Posted on behalf of Smithsonian Early Enrichment Center Executive Director Kimberlee Kiehl.
When was the last time you tried something just because you were curious? When was the last time you visited a place just because you wondered about it or you just wanted to know more? When was the last time you asked yourself or someone else a good question and then looked for the answers? Young children spend many hours during their days doing just this….trying new things just because they are curious, exploring the world around them just because they wonder about it, and asking questions about what they know and don’t know. Here at SEEC our teacher curate experiences for children that allow them to do what Sugata Mitra calls “wandering aimlessly around ideas.” We give children time to explore an idea or concept in multiple ways over an extended period of time and encourage them to search for knowledge through this exploration. We also know that questions are vital for learning and discovery and we help children learn to ask good questions and then to search for the knowledge that they are interested in rather than simply feeding them information. In his recently published book “A More Beautiful Question: The Power of Inquiry to Spark Breakthrough Ideas” author Warren Berger discusses the power of questions– how they can result in change and how essential the ability to ask good questions is to growth and learning. A lesson at SEEC often starts with questions from the children. For example, one of our classes of four year olds recently were very interested in caves. This interest grew naturally out of a study of The Wizard of Oz. You might be wondering how…follow me here while I walk you through 4 year old logic….Wizard of Oz—Emerald City—emeralds—mining—caves! Look at the photo of their fantastic questions about caves!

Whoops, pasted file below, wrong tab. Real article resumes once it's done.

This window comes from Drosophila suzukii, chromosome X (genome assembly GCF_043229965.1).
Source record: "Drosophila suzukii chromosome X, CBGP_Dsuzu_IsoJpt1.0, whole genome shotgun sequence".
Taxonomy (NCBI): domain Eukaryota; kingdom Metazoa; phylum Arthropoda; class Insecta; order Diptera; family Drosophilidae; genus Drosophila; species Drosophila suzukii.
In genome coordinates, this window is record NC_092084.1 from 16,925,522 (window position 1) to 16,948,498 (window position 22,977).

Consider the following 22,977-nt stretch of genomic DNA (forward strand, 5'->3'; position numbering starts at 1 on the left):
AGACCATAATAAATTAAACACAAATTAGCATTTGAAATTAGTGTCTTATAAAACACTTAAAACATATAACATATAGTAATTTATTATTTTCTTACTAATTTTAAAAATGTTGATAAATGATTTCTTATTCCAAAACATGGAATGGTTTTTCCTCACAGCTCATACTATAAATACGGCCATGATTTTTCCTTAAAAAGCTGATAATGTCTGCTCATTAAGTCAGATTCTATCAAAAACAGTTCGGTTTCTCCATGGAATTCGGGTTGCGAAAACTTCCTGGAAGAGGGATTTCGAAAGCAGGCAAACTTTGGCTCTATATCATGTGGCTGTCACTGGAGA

Over the course of several weeks they explored these questions and more, visiting museums and using the community and technology to find answers and explore ideas. Children who learn how to ask good questions will be adults who know how to ask good questions. Adults who know how to ask good questions are good leaders, change makers, and innovators. Unfortunately, as adults we too often squelch children’s questions rather than explore them. We are hassled by their questions, joking about how often a toddler asks why, instead of reveling in the sheer beauty of the questions. Even Einstein knew the beauty of a good question and attributed his genius in large part to his ability to question. Imagine how beautiful education could be and how rich life would be if we all just spent more time asking beautiful questions and searching for information.